Cytogenetic studies of primary and metastatic breast cancer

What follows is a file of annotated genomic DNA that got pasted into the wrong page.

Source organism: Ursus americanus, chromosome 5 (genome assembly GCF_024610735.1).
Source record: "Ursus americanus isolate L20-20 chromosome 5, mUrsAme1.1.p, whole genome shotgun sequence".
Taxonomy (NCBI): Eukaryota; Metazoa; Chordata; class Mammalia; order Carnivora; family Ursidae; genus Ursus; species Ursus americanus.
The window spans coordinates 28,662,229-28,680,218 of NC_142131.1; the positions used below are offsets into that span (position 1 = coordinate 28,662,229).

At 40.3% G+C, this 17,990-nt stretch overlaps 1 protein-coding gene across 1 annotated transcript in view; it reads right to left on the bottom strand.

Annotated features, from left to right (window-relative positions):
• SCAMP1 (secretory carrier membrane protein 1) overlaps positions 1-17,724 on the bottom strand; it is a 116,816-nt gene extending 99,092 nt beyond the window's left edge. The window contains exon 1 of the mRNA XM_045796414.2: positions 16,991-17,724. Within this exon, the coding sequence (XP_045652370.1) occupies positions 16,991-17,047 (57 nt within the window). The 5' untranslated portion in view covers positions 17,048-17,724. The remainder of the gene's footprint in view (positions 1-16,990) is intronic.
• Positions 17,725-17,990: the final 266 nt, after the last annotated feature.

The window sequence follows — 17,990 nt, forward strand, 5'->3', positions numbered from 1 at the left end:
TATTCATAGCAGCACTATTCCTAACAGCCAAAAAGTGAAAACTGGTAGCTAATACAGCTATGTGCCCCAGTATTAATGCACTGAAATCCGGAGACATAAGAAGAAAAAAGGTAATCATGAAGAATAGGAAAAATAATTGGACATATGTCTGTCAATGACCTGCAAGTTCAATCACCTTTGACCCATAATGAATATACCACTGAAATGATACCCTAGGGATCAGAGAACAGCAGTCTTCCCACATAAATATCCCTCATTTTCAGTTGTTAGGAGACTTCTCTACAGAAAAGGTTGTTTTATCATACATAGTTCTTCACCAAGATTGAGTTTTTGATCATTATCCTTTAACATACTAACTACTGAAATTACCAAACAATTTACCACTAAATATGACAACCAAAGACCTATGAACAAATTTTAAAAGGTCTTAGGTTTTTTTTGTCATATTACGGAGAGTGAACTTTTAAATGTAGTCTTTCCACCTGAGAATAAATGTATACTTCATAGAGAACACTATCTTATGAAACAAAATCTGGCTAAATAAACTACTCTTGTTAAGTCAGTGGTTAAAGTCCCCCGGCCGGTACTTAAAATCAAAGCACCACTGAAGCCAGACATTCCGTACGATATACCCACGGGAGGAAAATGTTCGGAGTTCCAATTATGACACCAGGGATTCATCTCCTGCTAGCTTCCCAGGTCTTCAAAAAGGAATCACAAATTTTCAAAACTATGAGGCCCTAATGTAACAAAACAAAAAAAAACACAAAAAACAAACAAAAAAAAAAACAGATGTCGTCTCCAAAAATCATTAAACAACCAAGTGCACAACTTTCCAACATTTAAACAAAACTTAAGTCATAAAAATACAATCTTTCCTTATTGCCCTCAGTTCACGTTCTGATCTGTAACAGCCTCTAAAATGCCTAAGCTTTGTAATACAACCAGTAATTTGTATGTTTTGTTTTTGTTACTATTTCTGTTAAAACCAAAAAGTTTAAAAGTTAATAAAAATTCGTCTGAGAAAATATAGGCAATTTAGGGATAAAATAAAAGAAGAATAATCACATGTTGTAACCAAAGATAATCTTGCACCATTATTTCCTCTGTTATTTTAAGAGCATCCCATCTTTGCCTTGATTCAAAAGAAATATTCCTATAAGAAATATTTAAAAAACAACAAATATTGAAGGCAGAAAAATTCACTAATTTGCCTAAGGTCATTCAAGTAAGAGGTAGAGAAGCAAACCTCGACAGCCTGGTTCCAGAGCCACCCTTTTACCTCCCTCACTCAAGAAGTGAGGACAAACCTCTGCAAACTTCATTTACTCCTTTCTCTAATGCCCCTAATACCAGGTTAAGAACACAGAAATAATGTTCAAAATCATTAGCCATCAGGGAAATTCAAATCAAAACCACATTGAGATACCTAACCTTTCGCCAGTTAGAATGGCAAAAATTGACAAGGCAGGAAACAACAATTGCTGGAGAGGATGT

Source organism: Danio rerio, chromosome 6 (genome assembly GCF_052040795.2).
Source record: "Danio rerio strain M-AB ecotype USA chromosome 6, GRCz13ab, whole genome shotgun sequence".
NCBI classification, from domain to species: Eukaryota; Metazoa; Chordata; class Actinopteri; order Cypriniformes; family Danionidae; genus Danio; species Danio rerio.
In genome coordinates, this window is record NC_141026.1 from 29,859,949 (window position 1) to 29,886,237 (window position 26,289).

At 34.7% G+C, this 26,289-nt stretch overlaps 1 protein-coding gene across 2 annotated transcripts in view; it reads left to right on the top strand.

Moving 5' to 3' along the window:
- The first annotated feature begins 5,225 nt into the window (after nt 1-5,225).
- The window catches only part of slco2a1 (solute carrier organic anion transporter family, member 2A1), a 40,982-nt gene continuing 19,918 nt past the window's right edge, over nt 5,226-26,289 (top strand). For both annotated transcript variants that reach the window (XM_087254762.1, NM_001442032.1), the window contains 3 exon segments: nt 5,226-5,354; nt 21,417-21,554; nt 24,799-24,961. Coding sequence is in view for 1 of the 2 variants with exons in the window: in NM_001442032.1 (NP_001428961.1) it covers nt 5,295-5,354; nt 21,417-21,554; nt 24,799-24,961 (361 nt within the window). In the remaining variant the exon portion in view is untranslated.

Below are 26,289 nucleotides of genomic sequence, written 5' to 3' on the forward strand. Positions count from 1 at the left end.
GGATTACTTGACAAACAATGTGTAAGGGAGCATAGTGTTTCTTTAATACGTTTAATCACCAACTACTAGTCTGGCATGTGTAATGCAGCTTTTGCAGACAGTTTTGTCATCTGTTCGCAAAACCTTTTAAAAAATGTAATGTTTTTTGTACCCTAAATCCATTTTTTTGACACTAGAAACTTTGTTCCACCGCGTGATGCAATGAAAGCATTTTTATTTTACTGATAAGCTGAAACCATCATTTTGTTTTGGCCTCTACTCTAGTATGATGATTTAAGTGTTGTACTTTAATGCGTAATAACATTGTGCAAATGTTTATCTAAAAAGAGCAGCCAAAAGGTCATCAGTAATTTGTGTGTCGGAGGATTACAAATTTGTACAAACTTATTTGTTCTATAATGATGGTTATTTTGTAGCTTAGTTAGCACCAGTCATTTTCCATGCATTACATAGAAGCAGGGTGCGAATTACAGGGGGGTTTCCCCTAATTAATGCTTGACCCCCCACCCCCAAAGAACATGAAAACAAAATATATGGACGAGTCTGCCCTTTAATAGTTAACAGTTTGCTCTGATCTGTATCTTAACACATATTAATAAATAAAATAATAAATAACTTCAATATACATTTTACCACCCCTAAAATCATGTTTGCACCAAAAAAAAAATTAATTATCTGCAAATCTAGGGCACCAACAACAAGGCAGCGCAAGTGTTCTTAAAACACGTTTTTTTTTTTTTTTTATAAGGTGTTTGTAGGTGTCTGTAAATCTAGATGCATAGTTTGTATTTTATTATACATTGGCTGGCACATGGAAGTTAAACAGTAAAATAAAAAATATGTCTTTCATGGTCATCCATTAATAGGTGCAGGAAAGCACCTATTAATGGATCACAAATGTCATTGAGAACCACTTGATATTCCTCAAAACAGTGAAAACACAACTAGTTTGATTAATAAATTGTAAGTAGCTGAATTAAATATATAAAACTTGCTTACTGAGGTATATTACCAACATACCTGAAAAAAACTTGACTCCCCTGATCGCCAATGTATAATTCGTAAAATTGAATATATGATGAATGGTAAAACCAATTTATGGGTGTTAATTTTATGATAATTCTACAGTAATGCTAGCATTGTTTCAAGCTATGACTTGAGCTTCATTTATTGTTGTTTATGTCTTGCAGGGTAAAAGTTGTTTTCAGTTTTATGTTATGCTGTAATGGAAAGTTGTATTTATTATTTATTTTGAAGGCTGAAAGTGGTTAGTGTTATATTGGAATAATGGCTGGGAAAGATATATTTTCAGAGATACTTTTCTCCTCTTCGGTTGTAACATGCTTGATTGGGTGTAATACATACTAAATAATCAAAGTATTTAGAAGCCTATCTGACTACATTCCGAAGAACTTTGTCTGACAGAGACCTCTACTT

Abstract: A series of primary and metastatic breast carcinomas obtained from female and male patients were cytogenetically analysed. Trisomy 12 was identified as a recurrent and sometimes early event in breast carcinogenesis. Also, multiple polysomies involving chromosomes 1, 5, 6, 7, 12, 16, 18, and 19 were identified as a possible pathway of progression in a subset of carcinomas. Among the male breast carcinomas, +7, del(16)(q13) and +20 were identified as recurrent changes. A study of invasive breast carcinomas of histological types usually considered to be prognostically favourable revealed that medullary carcinomas are cytogenetically more complex than mucinous and tubular carcinomas, with medullary carcinomas often exhibiting karyotypic features that have previously been associated with aggressive breast carcinomas, i.e., highly complex chromosome aberrations with near-triploid chromosome numbers. A cytogenetic comparison of primary breast carcinomas and their lymph node metastases, as well as a comparison of chromosomal imbalances in node-positive and node-negative primary breast carcinomas, showed that monosomy for chromosomes 17, 18, and 22 seem to be important in the metastatic process. On the other hand, loss of material from the proximal part of the long arm of chromosome 6 and loss of the long arm of chromosome 16 were preferentially associated with a node-negative phenotype in primary breast cancer.
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